Cambria Cat Club History

The Cambria Cat Club was formed in May 1974 to encourage and promote a greater understanding in the welfare, breeding and exhibiting of cats.

We started with just twelve members and held jumble sales and sold tea with home made cakes to make money for stationery and printing of membership forms and rule books. We now have about 200 plus members from all over Great Britain, some of whom have been with us since the year we began.

Our first exemption and sanction shows were held in the delightful Barry Memorial Hall but we needed a much larger hall for championship shows, so we moved to the Sophia Gardens Hall for our last sanction show and booked the hall for our first championship show. Unfortunately during a very heavy snowfall, the roof of the hall collapsed and we had to move the show to the Splott Leisure Centre, where we stayed for three years.

During this time we had seen that a large hall was being built in Newport and while work was still going on, we were taken on a tour of the site (wearing hard hats) we then made the first ever booking for the Newport Centre and hoped it would be ready by October.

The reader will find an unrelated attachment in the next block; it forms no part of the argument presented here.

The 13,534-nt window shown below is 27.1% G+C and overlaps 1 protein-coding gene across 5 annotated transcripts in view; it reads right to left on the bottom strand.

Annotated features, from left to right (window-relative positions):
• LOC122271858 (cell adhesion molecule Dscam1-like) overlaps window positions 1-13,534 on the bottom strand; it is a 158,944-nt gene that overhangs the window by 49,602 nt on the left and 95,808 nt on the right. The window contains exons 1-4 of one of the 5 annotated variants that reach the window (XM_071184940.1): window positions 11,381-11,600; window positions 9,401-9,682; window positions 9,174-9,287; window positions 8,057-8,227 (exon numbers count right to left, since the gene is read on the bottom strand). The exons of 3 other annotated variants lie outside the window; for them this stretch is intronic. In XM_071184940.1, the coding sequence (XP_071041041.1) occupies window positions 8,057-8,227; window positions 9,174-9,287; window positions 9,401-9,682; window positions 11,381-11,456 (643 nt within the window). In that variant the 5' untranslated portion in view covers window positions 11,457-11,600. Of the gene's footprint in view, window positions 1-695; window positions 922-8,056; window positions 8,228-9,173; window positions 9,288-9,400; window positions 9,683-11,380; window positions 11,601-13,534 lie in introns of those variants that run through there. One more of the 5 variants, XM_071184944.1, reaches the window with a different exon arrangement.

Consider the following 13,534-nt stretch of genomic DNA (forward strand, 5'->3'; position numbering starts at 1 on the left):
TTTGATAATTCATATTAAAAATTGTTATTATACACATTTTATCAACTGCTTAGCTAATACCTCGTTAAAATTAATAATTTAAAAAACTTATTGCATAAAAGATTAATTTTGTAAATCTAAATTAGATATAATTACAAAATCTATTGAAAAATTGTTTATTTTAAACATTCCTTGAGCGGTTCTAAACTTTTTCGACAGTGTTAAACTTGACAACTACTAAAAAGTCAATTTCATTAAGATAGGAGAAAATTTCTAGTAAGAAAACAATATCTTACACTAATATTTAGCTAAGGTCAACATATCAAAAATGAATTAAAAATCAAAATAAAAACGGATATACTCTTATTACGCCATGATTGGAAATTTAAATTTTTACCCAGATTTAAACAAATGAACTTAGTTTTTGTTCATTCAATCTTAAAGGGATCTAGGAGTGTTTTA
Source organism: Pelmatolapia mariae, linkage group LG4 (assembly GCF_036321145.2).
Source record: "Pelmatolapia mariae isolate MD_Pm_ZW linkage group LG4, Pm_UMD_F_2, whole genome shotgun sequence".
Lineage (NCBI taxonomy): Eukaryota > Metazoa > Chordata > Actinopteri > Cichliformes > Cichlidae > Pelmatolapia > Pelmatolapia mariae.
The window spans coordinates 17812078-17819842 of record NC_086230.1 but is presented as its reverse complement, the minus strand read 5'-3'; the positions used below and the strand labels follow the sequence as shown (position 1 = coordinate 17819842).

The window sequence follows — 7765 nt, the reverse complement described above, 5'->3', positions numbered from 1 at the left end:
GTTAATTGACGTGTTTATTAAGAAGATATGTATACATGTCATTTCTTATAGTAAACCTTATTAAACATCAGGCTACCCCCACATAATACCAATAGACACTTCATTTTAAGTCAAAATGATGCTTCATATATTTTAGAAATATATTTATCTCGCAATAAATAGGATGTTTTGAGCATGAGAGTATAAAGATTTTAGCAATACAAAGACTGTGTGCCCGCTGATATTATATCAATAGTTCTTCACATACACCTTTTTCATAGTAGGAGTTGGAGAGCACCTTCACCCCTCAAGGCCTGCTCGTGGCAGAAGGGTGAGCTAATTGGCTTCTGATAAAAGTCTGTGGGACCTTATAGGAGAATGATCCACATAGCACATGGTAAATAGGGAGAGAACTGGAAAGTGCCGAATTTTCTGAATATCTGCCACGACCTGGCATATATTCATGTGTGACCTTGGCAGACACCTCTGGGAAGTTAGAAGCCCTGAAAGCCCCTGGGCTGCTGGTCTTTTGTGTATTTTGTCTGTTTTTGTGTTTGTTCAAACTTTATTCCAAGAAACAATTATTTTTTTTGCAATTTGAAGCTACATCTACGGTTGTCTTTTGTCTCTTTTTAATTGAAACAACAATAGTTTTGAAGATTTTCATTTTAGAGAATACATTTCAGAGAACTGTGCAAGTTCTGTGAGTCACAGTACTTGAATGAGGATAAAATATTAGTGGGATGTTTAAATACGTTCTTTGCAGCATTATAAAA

Cambria- the name

Cambria is the classical name for Wales, being the Latinised form of the Welsh name Cymru (Wales). The etymology of Cymry "the Welsh", Cimbri, and Cwmry" Cumbria", improbably connected to the Biblical Gomer and the "Cimmerians" by 17th-century Celtic scholars, is now known to come from Old Welsh combrog "compatriot; Welshman"[1], deriving from an old Brythonic word "combroges" or Proto-Brythonic  kom-brogos[2][3], meaning "compatriots", (as a result of the struggle with the Anglo-Saxons) possibly therefore related to its sister language Breton's keñvroad, keñvroiz "compatriot" [4].


  1. Gove, Philip Babcock, ed. Webster's Third New International Dictionary. Springfield, MA: Merriam-Webster, 2002: 321
  2. Jones, J. Morris. Welsh Grammar: Historical and Comparative. Oxford: Clarendon Press, 1913; new edition, 1995.
  3. Russell, Paul. Introduction to the Celtic Languages. London: Longman, 1995.
  4. Delamarre, Xavier. Dictionnaire de la langue gauloise. Paris: Errance, 2001.